Case Report

Prolapsed Ano-Rectal Neoplastic Polyps in Elderly Patients: Our Experience


  • Zeynep Özkan
  • Ahmet Bozdağ
  • Ahmet Kılıçaslan
  • Ayşe Nur Gönen
  • Barış Gültürk
  • Ulaş Aday
  • Abdullah Böyük

Received Date: 15.01.2018 Accepted Date: 03.04.2018 Turk J Colorectal Dis 2018;28(4):189-193

Colorectal adenomas are polyps which originate from the mucosa and exhibit histopathologic neoplastic features. Although they are usually located in the rectosigmoid segment, they also occur commonly throughout the colon. Increasing dysplasia and malignant potential of adenomas are correlated with their size and villous component and with the patient’s age. The prevalence of polyps is variable, and their incidence, size, and degree of dysplasia increase with age. Herein, we present four elderly patients with neoplastic polyps that were prolapsed from the anus, caused clinical symptoms and signs that were mistaken for hemorrhoids, and were treated by transanal excision.

Keywords: Anorectal neoplastic polyp, prolapsed, transanal excision


Colorectal neoplastic polyps and adenomas are structures that originate from the mucosa and exhibit histological neoplastic features. Adenomas are potentially malignant and are classified by the World Health Organization (WHO) as tubular, villous, and tubulovillous.1 The incidence in the general population is about 5-10% and increases in older individuals, reaching 40-50% in those over 60 years of age.2,3 They develop most commonly in the rectosigmoid region, are usually asymptomatic, and are detected incidentally during colonoscopy.4 In one study, adenomas accounted for 70% of polyps removed by colonoscopy.5 Most can be removed completely and safely by polypectomy during colonoscopy, and studies have demonstrated that the excision of adenomatous polyps prevents colorectal cancer.6 Dysplasia is present to varying degrees in all adenomas. Degree of dysplasia and malignant potential are correlated with the patient’s age and the adenoma’s size and villous component. The prevalence of adenomatous polyps is variable, and the incidence, size, and rate of development of polyps increase with age.7,8 Polyps protruding from the anus may mimic benign anorectal diseases and cause treatment delay in elderly patients, which in turn increases the malignant potential. The aim of this study was to present four patients over 65 years of age with prolapsed anorectal polyps which we treated by transanal excision.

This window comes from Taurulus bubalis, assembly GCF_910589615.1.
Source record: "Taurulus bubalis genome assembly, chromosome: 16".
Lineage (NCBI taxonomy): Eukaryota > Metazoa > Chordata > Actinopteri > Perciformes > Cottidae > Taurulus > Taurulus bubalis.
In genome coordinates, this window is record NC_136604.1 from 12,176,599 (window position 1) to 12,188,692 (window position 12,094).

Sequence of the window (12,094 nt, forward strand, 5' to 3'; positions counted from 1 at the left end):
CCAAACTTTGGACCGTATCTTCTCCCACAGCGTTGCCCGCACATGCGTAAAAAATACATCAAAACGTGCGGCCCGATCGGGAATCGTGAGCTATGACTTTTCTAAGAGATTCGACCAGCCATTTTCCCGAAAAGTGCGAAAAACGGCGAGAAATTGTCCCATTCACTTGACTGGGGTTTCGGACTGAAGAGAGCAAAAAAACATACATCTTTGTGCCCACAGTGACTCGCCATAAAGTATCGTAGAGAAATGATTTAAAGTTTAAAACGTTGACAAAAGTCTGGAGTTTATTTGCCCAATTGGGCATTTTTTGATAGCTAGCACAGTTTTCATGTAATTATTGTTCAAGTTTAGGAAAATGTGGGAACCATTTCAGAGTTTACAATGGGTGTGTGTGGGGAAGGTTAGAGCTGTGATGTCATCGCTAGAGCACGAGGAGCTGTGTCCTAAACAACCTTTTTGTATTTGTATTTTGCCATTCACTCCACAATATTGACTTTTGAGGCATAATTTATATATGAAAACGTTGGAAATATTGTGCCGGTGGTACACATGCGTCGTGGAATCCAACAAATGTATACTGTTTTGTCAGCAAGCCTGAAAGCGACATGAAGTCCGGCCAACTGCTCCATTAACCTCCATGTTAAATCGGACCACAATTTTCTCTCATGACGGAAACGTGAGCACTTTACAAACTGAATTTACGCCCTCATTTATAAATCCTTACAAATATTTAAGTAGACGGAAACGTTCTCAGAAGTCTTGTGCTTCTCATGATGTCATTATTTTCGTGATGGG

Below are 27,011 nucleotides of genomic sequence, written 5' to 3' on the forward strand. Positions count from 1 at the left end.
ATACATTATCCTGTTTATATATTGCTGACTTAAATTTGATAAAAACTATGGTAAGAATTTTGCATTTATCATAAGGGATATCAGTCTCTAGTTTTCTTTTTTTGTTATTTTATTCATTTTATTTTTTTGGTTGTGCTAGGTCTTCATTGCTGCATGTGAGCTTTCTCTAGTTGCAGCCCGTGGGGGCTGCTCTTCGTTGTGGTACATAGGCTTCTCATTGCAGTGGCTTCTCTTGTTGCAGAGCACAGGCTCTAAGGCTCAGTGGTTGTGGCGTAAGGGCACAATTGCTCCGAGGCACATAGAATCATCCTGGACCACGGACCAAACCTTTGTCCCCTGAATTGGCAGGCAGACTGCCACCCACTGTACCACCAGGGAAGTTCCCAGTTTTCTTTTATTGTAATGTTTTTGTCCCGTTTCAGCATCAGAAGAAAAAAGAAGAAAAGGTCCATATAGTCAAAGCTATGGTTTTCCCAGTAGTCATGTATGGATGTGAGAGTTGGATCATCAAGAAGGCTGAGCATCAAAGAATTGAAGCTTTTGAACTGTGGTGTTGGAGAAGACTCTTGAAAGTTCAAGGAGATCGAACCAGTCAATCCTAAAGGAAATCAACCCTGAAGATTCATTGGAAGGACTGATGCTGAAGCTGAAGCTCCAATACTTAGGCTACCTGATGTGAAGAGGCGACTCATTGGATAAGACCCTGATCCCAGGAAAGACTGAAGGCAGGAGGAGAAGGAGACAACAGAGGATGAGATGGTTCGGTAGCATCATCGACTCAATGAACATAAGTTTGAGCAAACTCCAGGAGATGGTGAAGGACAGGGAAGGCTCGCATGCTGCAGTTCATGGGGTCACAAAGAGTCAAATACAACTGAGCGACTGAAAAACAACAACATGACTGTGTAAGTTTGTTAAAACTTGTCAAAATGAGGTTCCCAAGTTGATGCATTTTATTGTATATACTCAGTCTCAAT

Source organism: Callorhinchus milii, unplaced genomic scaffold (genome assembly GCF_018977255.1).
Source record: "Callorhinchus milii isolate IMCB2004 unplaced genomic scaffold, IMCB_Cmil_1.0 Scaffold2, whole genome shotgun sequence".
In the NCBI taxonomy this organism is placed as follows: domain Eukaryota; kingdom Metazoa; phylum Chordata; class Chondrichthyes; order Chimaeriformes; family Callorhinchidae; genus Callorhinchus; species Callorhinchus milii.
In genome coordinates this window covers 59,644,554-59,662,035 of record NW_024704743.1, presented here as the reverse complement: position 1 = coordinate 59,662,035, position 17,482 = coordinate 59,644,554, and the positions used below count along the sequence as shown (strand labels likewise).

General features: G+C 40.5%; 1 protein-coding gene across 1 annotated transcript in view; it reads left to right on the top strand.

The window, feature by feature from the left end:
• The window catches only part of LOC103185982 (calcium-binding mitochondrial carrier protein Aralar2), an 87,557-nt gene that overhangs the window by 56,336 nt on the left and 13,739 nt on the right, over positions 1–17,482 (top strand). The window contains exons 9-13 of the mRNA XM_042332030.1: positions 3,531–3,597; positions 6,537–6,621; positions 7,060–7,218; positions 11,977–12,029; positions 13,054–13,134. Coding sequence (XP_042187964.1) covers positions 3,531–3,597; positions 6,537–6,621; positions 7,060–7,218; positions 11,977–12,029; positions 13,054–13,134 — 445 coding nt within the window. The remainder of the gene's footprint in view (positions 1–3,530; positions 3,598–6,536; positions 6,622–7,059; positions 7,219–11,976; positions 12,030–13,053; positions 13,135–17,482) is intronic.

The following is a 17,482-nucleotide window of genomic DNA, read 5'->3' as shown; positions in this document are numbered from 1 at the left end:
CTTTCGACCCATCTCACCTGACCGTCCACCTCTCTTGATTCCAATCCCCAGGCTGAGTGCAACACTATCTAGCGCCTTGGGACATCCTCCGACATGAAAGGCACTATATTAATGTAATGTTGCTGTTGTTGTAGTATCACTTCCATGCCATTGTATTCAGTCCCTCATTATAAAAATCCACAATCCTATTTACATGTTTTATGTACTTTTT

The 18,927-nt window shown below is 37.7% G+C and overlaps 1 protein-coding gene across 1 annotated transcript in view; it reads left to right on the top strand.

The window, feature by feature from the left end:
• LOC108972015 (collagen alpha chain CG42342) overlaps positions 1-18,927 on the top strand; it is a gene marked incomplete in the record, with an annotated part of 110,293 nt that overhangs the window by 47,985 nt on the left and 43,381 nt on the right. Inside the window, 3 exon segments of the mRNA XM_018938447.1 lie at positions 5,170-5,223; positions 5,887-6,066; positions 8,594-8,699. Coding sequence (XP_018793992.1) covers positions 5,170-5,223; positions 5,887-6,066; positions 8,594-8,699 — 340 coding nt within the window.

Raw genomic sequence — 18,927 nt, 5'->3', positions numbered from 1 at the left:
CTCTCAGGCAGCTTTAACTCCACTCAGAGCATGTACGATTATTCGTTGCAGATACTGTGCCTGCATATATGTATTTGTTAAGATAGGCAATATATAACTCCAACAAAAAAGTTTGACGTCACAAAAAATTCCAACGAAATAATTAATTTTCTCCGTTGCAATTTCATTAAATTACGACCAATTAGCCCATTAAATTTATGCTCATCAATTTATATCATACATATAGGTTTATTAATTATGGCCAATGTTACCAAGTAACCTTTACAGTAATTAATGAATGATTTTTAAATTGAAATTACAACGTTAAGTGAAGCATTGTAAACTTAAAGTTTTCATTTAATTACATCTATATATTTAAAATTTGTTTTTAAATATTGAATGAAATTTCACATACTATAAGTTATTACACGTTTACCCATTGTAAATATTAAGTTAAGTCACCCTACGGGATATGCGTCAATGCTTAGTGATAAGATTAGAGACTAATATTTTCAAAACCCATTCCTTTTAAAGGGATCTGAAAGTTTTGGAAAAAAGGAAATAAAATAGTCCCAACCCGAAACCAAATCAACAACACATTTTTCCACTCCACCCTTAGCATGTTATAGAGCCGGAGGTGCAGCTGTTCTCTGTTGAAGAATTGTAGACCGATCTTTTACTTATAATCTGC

Patients who underwent transanal excision of polyps prolapsed from the anal canal between June 2015 and December 2017 in the general surgery unit of the Health Sciences University Elazığ Training and Research Hospital were retrospectively screened. The patients’ demographic data, comorbid conditions, physical examination findings, and surgical notes were obtained from their medical records. Pathology reports were reviewed and data were recorded. Patients who could be reached by phone for follow-up were included in the study. Duration of postoperative follow-up was expressed in months. Six patients underwent transanal excision during the study period, but 2 patients who were lost to follow-up were excluded from the study. The clinical and pathological features of the patients are summarized in Table 1. Patients were informed about the study and written informed consent forms were obtained.